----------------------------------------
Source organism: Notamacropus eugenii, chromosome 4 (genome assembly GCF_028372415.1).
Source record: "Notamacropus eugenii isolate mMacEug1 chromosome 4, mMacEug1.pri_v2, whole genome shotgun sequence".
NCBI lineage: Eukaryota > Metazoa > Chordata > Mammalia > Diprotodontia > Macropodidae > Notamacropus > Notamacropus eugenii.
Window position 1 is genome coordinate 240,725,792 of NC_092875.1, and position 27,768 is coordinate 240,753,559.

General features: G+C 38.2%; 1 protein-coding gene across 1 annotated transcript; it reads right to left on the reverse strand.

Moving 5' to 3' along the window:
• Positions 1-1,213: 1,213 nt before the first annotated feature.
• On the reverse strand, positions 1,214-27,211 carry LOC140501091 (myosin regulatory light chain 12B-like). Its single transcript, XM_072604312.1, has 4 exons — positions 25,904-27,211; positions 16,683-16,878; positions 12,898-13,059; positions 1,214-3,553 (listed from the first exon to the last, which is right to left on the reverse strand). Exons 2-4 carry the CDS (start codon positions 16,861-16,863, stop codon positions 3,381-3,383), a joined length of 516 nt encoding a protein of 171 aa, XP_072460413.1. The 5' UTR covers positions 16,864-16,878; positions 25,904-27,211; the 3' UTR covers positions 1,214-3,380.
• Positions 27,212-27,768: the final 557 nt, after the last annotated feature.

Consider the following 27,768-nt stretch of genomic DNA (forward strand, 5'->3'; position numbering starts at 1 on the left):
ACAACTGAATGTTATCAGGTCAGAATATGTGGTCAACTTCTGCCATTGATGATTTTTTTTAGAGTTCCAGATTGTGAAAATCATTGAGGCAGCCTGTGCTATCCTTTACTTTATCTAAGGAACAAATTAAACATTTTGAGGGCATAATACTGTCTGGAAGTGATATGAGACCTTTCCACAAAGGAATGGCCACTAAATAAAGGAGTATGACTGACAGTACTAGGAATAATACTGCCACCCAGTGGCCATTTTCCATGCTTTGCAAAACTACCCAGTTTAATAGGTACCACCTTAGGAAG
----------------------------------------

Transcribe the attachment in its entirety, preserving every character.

Source organism: Notamacropus eugenii, chromosome 4 (genome assembly GCF_028372415.1).
Source record: "Notamacropus eugenii isolate mMacEug1 chromosome 4, mMacEug1.pri_v2, whole genome shotgun sequence".
NCBI lineage: Eukaryota > Metazoa > Chordata > Mammalia > Diprotodontia > Macropodidae > Notamacropus > Notamacropus eugenii.
Window position 1 is genome coordinate 240,725,792 of NC_092875.1, and position 27,768 is coordinate 240,753,559.

General features: G+C 38.2%; 1 protein-coding gene across 1 annotated transcript; it reads right to left on the reverse strand.

Moving 5' to 3' along the window:
• Positions 1-1,213: 1,213 nt before the first annotated feature.
• On the reverse strand, positions 1,214-27,211 carry LOC140501091 (myosin regulatory light chain 12B-like). Its single transcript, XM_072604312.1, has 4 exons — positions 25,904-27,211; positions 16,683-16,878; positions 12,898-13,059; positions 1,214-3,553 (listed from the first exon to the last, which is right to left on the reverse strand). Exons 2-4 carry the CDS (start codon positions 16,861-16,863, stop codon positions 3,381-3,383), a joined length of 516 nt encoding a protein of 171 aa, XP_072460413.1. The 5' UTR covers positions 16,864-16,878; positions 25,904-27,211; the 3' UTR covers positions 1,214-3,380.
• Positions 27,212-27,768: the final 557 nt, after the last annotated feature.

Consider the following 27,768-nt stretch of genomic DNA (forward strand, 5'->3'; position numbering starts at 1 on the left):
ACAACTGAATGTTATCAGGTCAGAATATGTGGTCAACTTCTGCCATTGATGATTTTTTTTAGAGTTCCAGATTGTGAAAATCATTGAGGCAGCCTGTGCTATCCTTTACTTTATCTAAGGAACAAATTAAACATTTTGAGGGCATAATACTGTCTGGAAGTGATATGAGACCTTTCCACAAAGGAATGGCCACTAAATAAAGGAGTATGACTGACAGTACTAGGAATAATACTGCCACCCAGTGGCCATTTTCCATGCTTTGCAAAACTACCCAGTTTAATAGGTACCACCTTAGGAAG